I came upon the realization the other day that although I use the term in the name of my blog, I’ve never defined the term “grown up”. I guess I used to associate being grown up with getting older. Now that I am “older”, I’ve met too many Peter Pans for that definition to stick.
Upon thinking of it further, I realized that it has two very different meanings in my head: both “sophisticated” and “maturity of outlook and action”.
I remember being 11 and in a shoe store with my mom when I tried on my first pair of high heels. As I tottered around the store, with Ma giggling behind her hand at my wobbliness, I felt the first taste of being grown up. (I’m sure she was relieved when I didn’t always want to look more “grown up” than I was.)
Sometimes being a grown up in the maturity sense feels right and normal, and other times the responsibility feels scary.
Deciding that I really didn’t want to have kids was a very grown up decision. I’ve never been kid inclined, but there were a few years in there where I might have entertained the possibility. Once and for all making that life choice felt both monumental and liberating. No more vacillating or feeling like I should do it. I knew what was best for me. Current Tammy can see how having a baby would have been a mistake, but had I taken that path, the perception would be different. (There I go with alternative universes again!)
More on the chest tightening side of grown up behavior was being solely responsible for my mortgage. This was all on me, and it definitely was a HUGE decision. Waking up suddenly in the middle of the night in a cold sweat was not uncommon before the deed was done. No longer having the decision to make after the signing made most of that go away.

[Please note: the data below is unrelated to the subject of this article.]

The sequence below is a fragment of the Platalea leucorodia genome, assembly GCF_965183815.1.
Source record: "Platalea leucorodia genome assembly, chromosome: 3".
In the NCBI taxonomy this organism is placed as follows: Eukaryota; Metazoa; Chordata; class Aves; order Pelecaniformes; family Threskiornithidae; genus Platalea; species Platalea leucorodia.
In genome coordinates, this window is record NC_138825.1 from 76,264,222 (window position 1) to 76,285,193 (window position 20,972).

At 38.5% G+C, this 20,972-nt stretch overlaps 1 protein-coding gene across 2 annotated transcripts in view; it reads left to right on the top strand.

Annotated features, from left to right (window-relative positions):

Not all moments of maturity are monumental, however. Recently it was a seemingly small decision that made me feel grown up – in both the mature and sophisticated sense: I am finally at the point in my life where I want real furniture. You know, the kind that doesn’t involve building it from a flat pack! With money my mom gave me after my grandmother’s estate was settled, I bought a new-to-me diningroom set. I figured the only way I could afford a decent piece was used, plus it has the huge advantage to me of meaning I now own a 50-year-old dining room set that is in remarkable condition considering its age. While transporting it home in the back of my of my Hyundai did feel very college-like, seeing such a quality piece in my possession fills me with pride.
When did you first feel like a grown up? Has your definition changed with time?